Financial Advisor News

Piedmont, CA

Financial Advisor News

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Piedmont, CA

by: ALISON VAN DYKE

FIRST AND MAIN FINANCIAL

(510) 601-1935

Oakland, CA | Best Financial Advisors East Bay Use Tax Planning

Tax Planning is a Key Component in the Financial Planning Process:

At First and Main Financial we have a detailed financial planning process. As part of this process, we collect 2-3 years of tax returns and review them in detail to best understand a client’s full financial situation.  Once all their financial information is collected and analyzed, we develop a detailed tax strategy.  The goal of the strategy is to include the current tax picture, but also project what a future tax situation will look like.  To this end, assets are broken down into 3 separate tax allocation categories.

Allocation Type Description Account Examples
Taxable Post-tax funds are invested – capital gains, interest, dividends are taxed when they occur Bank, Brokerage, Money Market Accounts
Tax-Deferred Tax-break now, funds grow tax-free, taxes paid at withdrawal Traditional IRA, 401k, 457, 403b Retirement Accounts
Tax-Free Pay taxes now, funds grow tax-free, no taxes at withdrawal Roth IRA, Health Savings Account

We have experienced that many clients can have up to 75-90% of their retirement savings positioned in tax-deferred accounts (ie Traditional IRA, 401k, 457, 403b accounts).  This money will continue to compound over time and can create a significant tax bill when the tax-deferred money must be withdrawn via Required Minimum Distributions (RMDs) at age 72.  Also, worth noting is that the IRS will charge a 50% penalty based on the full annual distribution amount if the RMD is not taken, so it is imperative to withdraw the full required amount each year.  This required withdrawal amount is added to other forms of income (ie Social Security benefits, pension income, real estate rental income, etc) to determine your taxable income each year.  Adding in a large RMD amount can significantly increase your tax liability and once you turn 72, your options to help reduce your taxable income are much more limited.  This makes it very important to do tax planning prior to retirement, when there are tools and strategies that can help address this situation.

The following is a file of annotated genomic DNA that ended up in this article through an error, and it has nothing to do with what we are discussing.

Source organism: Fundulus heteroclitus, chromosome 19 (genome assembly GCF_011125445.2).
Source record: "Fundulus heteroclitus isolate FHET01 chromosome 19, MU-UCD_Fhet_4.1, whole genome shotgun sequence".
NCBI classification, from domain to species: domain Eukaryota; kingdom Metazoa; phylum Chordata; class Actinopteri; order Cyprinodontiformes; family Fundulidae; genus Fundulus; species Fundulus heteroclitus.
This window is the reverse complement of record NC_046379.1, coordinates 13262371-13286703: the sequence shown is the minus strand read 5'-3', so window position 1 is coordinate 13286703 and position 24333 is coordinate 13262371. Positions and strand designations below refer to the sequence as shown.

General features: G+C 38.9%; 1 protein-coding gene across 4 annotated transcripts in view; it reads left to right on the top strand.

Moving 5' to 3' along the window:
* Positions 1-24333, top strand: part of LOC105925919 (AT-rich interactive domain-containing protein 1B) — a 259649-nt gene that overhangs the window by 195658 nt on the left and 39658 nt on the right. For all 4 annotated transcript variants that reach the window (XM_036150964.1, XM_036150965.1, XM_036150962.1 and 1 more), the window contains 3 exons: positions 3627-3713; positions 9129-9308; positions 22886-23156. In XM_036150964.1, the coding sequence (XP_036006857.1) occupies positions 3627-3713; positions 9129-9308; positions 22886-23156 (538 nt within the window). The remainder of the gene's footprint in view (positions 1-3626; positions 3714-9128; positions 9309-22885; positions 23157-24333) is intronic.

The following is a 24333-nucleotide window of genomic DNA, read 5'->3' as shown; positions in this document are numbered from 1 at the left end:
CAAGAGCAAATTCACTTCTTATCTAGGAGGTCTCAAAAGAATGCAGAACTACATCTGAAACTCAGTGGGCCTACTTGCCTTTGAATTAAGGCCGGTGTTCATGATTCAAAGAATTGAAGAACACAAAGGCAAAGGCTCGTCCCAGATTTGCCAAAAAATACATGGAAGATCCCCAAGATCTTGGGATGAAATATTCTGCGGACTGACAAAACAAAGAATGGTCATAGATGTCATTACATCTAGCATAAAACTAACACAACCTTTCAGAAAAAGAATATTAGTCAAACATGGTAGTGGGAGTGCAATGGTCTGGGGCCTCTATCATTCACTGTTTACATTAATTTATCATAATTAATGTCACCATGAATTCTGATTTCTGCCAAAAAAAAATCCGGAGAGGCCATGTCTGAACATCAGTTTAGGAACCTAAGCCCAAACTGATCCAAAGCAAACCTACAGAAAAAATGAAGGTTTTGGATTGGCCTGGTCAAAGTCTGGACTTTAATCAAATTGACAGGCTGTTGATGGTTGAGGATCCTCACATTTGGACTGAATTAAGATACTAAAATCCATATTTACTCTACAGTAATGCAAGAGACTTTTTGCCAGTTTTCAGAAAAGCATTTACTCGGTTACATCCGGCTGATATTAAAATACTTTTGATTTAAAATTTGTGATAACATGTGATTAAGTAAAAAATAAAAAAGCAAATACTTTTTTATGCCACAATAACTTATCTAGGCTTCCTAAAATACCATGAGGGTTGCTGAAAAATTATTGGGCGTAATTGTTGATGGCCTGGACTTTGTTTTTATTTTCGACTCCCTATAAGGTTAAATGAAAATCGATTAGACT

One tax strategy which can reduce future tax liability is the Roth conversion.  This strategy involves converting ‘Tax-Deferred’ dollars over to the ‘Tax-Free’ category.  You will pay taxes in the year the conversion takes place, but then the converted money will grow tax-free and not be taxed when it is withdrawn.  Also, RMDs do not apply to Roth accounts, so the money that is converted will continue to grow tax-free and does not have to be withdrawn. In addition to potential tax benefits, Roth accounts are also a great option for transferring tax-free wealth on to heirs.

Roth contributions can be withdrawn at any time without penalty, while conversion amounts do have a 5-year waiting period before they can be withdrawn.  You can also avoid the early withdrawal penalty when the earnings are used for qualified education expenses, but the earnings will be taxable if taken out prior to 59 ½. And lastly, having access to tax-free money in retirement can create flexibility with managing Social Security taxes and Medicare costs.  These types of expenses can be impacted by higher taxable income due to higher RMD withdrawals.  Accessing tax-free income to help cover large expenses in retirement can help reduce taxable income, as needed.

The laws and tax rates may change over time but it is important to understand the benefits and flexibility of having tax-free money accessible in retirement and how it can be applied to your own financial situation.

If you are looking for financial guidance, whether it be for a one-time financial plan or continuing advice on your investments, we invite you meet with a First and Main financial planner for a free consultation.  We would be more than happy to sit down with you, assess your current financial health and review with you our services to help navigate your future.

 

Oakland, CA | Best Financial Advisors East Bay Use a Financial Planning Process …

Using the Financial Planning Process to Prepare for Retirement:

The financial planning process can play a key role in making future financial decisions.

A couple recently came to our firm to gain a second opinion on their financial well-being. They wanted to assess how different scenarios would impact their overall financial condition.  The clients were 58 and 54 years old and approaching retirement.  They were looking for guidance regarding their retirement expenses and wanted to feel more comfortable about their future.

After an initial meeting and subsequent data gathering phase, a thorough analysis and review was prepared.  We act as fiduciaries for our clients and have each client go through the six steps of the financial planning process before making any recommendations or providing guidance.

The financial planning process contains the following steps:

  1. Establishing and defining the client relationship
  2. Gathering data and developing financial goals and objectives
  3. Analyzing and evaluating your financial situation